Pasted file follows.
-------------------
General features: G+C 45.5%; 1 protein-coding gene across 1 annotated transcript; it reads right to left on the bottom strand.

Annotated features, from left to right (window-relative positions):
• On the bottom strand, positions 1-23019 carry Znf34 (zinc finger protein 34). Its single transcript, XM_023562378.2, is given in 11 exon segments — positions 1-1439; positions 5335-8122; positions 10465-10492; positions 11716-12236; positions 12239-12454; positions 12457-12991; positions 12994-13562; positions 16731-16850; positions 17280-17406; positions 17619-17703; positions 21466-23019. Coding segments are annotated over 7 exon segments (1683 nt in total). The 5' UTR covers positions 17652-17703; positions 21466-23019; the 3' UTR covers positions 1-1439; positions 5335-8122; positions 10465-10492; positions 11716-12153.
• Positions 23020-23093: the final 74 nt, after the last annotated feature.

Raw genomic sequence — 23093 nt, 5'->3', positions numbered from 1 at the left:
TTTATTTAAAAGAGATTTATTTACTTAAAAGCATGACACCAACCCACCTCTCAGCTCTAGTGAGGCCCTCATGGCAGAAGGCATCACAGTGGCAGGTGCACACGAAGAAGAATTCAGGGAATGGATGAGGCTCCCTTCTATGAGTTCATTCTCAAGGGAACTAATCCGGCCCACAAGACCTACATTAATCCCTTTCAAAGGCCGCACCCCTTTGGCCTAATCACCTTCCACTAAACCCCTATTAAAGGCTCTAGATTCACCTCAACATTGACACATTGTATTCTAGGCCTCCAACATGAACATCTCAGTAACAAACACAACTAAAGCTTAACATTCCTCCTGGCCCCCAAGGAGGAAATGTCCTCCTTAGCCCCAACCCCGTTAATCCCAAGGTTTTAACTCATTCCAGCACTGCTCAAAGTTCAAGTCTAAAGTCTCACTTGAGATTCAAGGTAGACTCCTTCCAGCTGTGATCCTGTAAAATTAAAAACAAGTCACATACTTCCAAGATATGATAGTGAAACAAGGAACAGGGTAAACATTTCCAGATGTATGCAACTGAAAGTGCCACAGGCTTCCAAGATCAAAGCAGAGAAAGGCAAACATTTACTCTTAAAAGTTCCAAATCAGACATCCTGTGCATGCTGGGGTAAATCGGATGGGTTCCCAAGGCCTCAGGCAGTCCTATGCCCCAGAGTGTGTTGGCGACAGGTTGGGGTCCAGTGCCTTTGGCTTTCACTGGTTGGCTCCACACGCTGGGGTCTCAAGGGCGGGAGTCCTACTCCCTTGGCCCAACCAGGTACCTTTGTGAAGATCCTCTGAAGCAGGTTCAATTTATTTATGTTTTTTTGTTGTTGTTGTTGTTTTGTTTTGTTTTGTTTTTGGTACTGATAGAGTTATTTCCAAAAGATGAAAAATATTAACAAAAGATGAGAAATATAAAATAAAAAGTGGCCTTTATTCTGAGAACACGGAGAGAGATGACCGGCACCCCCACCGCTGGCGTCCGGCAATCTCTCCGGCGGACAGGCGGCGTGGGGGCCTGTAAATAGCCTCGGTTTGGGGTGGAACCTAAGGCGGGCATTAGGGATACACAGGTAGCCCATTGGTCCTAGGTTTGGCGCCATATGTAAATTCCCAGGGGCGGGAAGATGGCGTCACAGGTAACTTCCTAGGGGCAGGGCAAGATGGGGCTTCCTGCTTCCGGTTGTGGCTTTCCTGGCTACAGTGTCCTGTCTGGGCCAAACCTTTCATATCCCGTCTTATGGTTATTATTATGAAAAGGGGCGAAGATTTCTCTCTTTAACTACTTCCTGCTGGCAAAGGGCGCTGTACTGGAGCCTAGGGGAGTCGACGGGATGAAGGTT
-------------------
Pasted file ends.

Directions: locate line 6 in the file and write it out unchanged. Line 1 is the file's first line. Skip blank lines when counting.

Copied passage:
TTTATTTAAAAGAGATTTATTTACTTAAAAGCATGACACCAACCCACCTCTCAGCTCTAGTGAGGCCCTCATGGCAGAAGGCATCACAGTGGCAGGTGCACACGAAGAAGAATTCAGGGAATGGATGAGGCTCCCTTCTATGAGTTCATTCTCAAGGGAACTAATCCGGCCCACAAGACCTACATTAATCCCTTTCAAAGGCCGCACCCCTTTGGCCTAATCACCTTCCACTAAACCCCTATTAAAGGCTCTAGATTCACCTCAACATTGACACATTGTATTCTAGGCCTCCAACATGAACATCTCAGTAACAAACACAACTAAAGCTTAACATTCCTCCTGGCCCCCAAGGAGGAAATGTCCTCCTTAGCCCCAACCCCGTTAATCCCAAGGTTTTAACTCATTCCAGCACTGCTCAAAGTTCAAGTCTAAAGTCTCACTTGAGATTCAAGGTAGACTCCTTCCAGCTGTGATCCTGTAAAATTAAAAACAAGTCACATACTTCCAAGATATGATAGTGAAACAAGGAACAGGGTAAACATTTCCAGATGTATGCAACTGAAAGTGCCACAGGCTTCCAAGATCAAAGCAGAGAAAGGCAAACATTTACTCTTAAAAGTTCCAAATCAGACATCCTGTGCATGCTGGGGTAAATCGGATGGGTTCCCAAGGCCTCAGGCAGTCCTATGCCCCAGAGTGTGTTGGCGACAGGTTGGGGTCCAGTGCCTTTGGCTTTCACTGGTTGGCTCCACACGCTGGGGTCTCAAGGGCGGGAGTCCTACTCCCTTGGCCCAACCAGGTACCTTTGTGAAGATCCTCTGAAGCAGGTTCAATTTATTTATGTTTTTTTGTTGTTGTTGTTGTTTTGTTTTGTTTTGTTTTTGGTACTGATAGAGTTATTTCCAAAAGATGAAAAATATTAACAAAAGATGAGAAATATAAAATAAAAAGTGGCCTTTATTCTGAGAACACGGAGAGAGATGACCGGCACCCCCACCGCTGGCGTCCGGCAATCTCTCCGGCGGACAGGCGGCGTGGGGGCCTGTAAATAGCCTCGGTTTGGGGTGGAACCTAAGGCGGGCATTAGGGATACACAGGTAGCCCATTGGTCCTAGGTTTGGCGCCATATGTAAATTCCCAGGGGCGGGAAGATGGCGTCACAGGTAACTTCCTAGGGGCAGGGCAAGATGGGGCTTCCTGCTTCCGGTTGTGGCTTTCCTGGCTACAGTGTCCTGTCTGGGCCAAACCTTTCATATCCCGTCTTATGGTTATTATTATGAAAAGGGGCGAAGATTTCTCTCTTTAACTACTTCCTGCTGGCAAAGGGCGCTGTACTGGAGCCTAGGGGAGTCGACGGGATGAAGGTT